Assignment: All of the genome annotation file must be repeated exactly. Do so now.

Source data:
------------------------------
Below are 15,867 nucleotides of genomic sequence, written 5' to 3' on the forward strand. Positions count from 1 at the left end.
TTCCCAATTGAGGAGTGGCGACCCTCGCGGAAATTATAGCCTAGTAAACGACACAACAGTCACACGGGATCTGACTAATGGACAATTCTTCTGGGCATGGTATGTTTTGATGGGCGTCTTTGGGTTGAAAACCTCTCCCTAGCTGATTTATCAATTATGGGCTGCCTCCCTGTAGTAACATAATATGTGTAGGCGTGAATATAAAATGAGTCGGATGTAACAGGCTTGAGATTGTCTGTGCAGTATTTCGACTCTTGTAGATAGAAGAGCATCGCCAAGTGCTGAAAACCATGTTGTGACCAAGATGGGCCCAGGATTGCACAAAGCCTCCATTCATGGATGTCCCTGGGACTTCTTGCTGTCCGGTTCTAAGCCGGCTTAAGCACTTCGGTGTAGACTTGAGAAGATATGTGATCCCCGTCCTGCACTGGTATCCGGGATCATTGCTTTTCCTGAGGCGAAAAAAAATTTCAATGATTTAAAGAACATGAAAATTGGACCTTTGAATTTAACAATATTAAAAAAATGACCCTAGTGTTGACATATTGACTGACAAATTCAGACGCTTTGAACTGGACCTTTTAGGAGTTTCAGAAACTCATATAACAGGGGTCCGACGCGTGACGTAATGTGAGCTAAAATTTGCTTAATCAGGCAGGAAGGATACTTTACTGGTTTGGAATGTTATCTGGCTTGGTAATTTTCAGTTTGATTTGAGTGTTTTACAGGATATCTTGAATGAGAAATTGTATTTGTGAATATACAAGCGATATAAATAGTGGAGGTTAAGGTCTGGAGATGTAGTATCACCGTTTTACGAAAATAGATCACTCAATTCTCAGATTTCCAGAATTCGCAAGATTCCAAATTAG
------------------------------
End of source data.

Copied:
Below are 15,867 nucleotides of genomic sequence, written 5' to 3' on the forward strand. Positions count from 1 at the left end.
TTCCCAATTGAGGAGTGGCGACCCTCGCGGAAATTATAGCCTAGTAAACGACACAACAGTCACACGGGATCTGACTAATGGACAATTCTTCTGGGCATGGTATGTTTTGATGGGCGTCTTTGGGTTGAAAACCTCTCCCTAGCTGATTTATCAATTATGGGCTGCCTCCCTGTAGTAACATAATATGTGTAGGCGTGAATATAAAATGAGTCGGATGTAACAGGCTTGAGATTGTCTGTGCAGTATTTCGACTCTTGTAGATAGAAGAGCATCGCCAAGTGCTGAAAACCATGTTGTGACCAAGATGGGCCCAGGATTGCACAAAGCCTCCATTCATGGATGTCCCTGGGACTTCTTGCTGTCCGGTTCTAAGCCGGCTTAAGCACTTCGGTGTAGACTTGAGAAGATATGTGATCCCCGTCCTGCACTGGTATCCGGGATCATTGCTTTTCCTGAGGCGAAAAAAAATTTCAATGATTTAAAGAACATGAAAATTGGACCTTTGAATTTAACAATATTAAAAAAATGACCCTAGTGTTGACATATTGACTGACAAATTCAGACGCTTTGAACTGGACCTTTTAGGAGTTTCAGAAACTCATATAACAGGGGTCCGACGCGTGACGTAATGTGAGCTAAAATTTGCTTAATCAGGCAGGAAGGATACTTTACTGGTTTGGAATGTTATCTGGCTTGGTAATTTTCAGTTTGATTTGAGTGTTTTACAGGATATCTTGAATGAGAAATTGTATTTGTGAATATACAAGCGATATAAATAGTGGAGGTTAAGGTCTGGAGATGTAGTATCACCGTTTTACGAAAATAGATCACTCAATTCTCAGATTTCCAGAATTCGCAAGATTCCAAATTAG